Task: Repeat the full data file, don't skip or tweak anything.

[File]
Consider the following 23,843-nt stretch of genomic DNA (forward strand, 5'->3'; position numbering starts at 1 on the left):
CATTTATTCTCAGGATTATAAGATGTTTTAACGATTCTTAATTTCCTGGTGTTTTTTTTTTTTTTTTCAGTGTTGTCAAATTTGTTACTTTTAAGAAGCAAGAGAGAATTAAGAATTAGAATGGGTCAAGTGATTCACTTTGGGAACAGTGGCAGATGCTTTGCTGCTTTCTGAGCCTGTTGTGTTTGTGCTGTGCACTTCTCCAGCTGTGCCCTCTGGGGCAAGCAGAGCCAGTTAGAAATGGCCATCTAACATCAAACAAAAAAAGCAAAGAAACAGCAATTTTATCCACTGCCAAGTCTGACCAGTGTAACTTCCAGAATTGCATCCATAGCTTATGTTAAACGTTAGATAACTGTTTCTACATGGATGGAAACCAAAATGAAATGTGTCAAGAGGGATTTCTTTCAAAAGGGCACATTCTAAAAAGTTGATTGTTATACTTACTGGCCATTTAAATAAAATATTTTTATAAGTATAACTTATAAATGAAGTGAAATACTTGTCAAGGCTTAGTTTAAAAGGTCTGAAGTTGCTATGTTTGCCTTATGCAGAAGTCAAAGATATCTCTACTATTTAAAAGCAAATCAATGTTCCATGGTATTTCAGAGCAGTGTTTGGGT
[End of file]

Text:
Consider the following 23,843-nt stretch of genomic DNA (forward strand, 5'->3'; position numbering starts at 1 on the left):
CATTTATTCTCAGGATTATAAGATGTTTTAACGATTCTTAATTTCCTGGTGTTTTTTTTTTTTTTTTCAGTGTTGTCAAATTTGTTACTTTTAAGAAGCAAGAGAGAATTAAGAATTAGAATGGGTCAAGTGATTCACTTTGGGAACAGTGGCAGATGCTTTGCTGCTTTCTGAGCCTGTTGTGTTTGTGCTGTGCACTTCTCCAGCTGTGCCCTCTGGGGCAAGCAGAGCCAGTTAGAAATGGCCATCTAACATCAAACAAAAAAAGCAAAGAAACAGCAATTTTATCCACTGCCAAGTCTGACCAGTGTAACTTCCAGAATTGCATCCATAGCTTATGTTAAACGTTAGATAACTGTTTCTACATGGATGGAAACCAAAATGAAATGTGTCAAGAGGGATTTCTTTCAAAAGGGCACATTCTAAAAAGTTGATTGTTATACTTACTGGCCATTTAAATAAAATATTTTTATAAGTATAACTTATAAATGAAGTGAAATACTTGTCAAGGCTTAGTTTAAAAGGTCTGAAGTTGCTATGTTTGCCTTATGCAGAAGTCAAAGATATCTCTACTATTTAAAAGCAAATCAATGTTCCATGGTATTTCAGAGCAGTGTTTGGGT